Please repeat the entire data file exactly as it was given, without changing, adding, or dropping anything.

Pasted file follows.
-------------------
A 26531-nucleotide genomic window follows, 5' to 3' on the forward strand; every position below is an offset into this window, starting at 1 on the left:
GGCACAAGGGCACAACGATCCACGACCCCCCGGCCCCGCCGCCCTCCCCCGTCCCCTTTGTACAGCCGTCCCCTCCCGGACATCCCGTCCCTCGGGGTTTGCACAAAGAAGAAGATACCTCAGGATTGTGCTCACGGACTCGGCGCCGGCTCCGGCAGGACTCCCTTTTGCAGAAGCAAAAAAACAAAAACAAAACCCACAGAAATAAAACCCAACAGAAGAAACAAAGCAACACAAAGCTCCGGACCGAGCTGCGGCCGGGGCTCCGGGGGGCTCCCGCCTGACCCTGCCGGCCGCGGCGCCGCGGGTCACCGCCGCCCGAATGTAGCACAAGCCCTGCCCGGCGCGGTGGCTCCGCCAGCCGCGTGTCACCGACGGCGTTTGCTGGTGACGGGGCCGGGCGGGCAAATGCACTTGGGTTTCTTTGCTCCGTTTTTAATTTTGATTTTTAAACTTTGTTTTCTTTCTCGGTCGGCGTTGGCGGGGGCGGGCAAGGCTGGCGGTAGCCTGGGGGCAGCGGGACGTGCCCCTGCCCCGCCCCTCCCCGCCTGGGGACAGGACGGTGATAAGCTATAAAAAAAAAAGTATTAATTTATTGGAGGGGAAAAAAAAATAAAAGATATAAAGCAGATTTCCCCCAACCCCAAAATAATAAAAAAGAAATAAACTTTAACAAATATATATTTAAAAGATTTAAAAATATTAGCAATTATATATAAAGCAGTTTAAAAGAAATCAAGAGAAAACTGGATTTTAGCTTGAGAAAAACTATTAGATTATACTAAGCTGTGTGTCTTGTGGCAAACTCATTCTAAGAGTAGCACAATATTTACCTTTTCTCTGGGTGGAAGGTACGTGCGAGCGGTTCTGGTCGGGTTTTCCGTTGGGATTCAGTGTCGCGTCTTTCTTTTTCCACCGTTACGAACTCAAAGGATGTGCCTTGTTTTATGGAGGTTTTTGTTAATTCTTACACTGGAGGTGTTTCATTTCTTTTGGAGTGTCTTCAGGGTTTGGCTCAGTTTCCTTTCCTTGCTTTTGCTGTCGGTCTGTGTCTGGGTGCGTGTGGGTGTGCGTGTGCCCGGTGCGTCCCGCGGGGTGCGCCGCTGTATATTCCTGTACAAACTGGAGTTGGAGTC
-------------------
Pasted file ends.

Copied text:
A 26531-nucleotide genomic window follows, 5' to 3' on the forward strand; every position below is an offset into this window, starting at 1 on the left:
GGCACAAGGGCACAACGATCCACGACCCCCCGGCCCCGCCGCCCTCCCCCGTCCCCTTTGTACAGCCGTCCCCTCCCGGACATCCCGTCCCTCGGGGTTTGCACAAAGAAGAAGATACCTCAGGATTGTGCTCACGGACTCGGCGCCGGCTCCGGCAGGACTCCCTTTTGCAGAAGCAAAAAAACAAAAACAAAACCCACAGAAATAAAACCCAACAGAAGAAACAAAGCAACACAAAGCTCCGGACCGAGCTGCGGCCGGGGCTCCGGGGGGCTCCCGCCTGACCCTGCCGGCCGCGGCGCCGCGGGTCACCGCCGCCCGAATGTAGCACAAGCCCTGCCCGGCGCGGTGGCTCCGCCAGCCGCGTGTCACCGACGGCGTTTGCTGGTGACGGGGCCGGGCGGGCAAATGCACTTGGGTTTCTTTGCTCCGTTTTTAATTTTGATTTTTAAACTTTGTTTTCTTTCTCGGTCGGCGTTGGCGGGGGCGGGCAAGGCTGGCGGTAGCCTGGGGGCAGCGGGACGTGCCCCTGCCCCGCCCCTCCCCGCCTGGGGACAGGACGGTGATAAGCTATAAAAAAAAAAGTATTAATTTATTGGAGGGGAAAAAAAAATAAAAGATATAAAGCAGATTTCCCCCAACCCCAAAATAATAAAAAAGAAATAAACTTTAACAAATATATATTTAAAAGATTTAAAAATATTAGCAATTATATATAAAGCAGTTTAAAAGAAATCAAGAGAAAACTGGATTTTAGCTTGAGAAAAACTATTAGATTATACTAAGCTGTGTGTCTTGTGGCAAACTCATTCTAAGAGTAGCACAATATTTACCTTTTCTCTGGGTGGAAGGTACGTGCGAGCGGTTCTGGTCGGGTTTTCCGTTGGGATTCAGTGTCGCGTCTTTCTTTTTCCACCGTTACGAACTCAAAGGATGTGCCTTGTTTTATGGAGGTTTTTGTTAATTCTTACACTGGAGGTGTTTCATTTCTTTTGGAGTGTCTTCAGGGTTTGGCTCAGTTTCCTTTCCTTGCTTTTGCTGTCGGTCTGTGTCTGGGTGCGTGTGGGTGTGCGTGTGCCCGGTGCGTCCCGCGGGGTGCGCCGCTGTATATTCCTGTACAAACTGGAGTTGGAGTC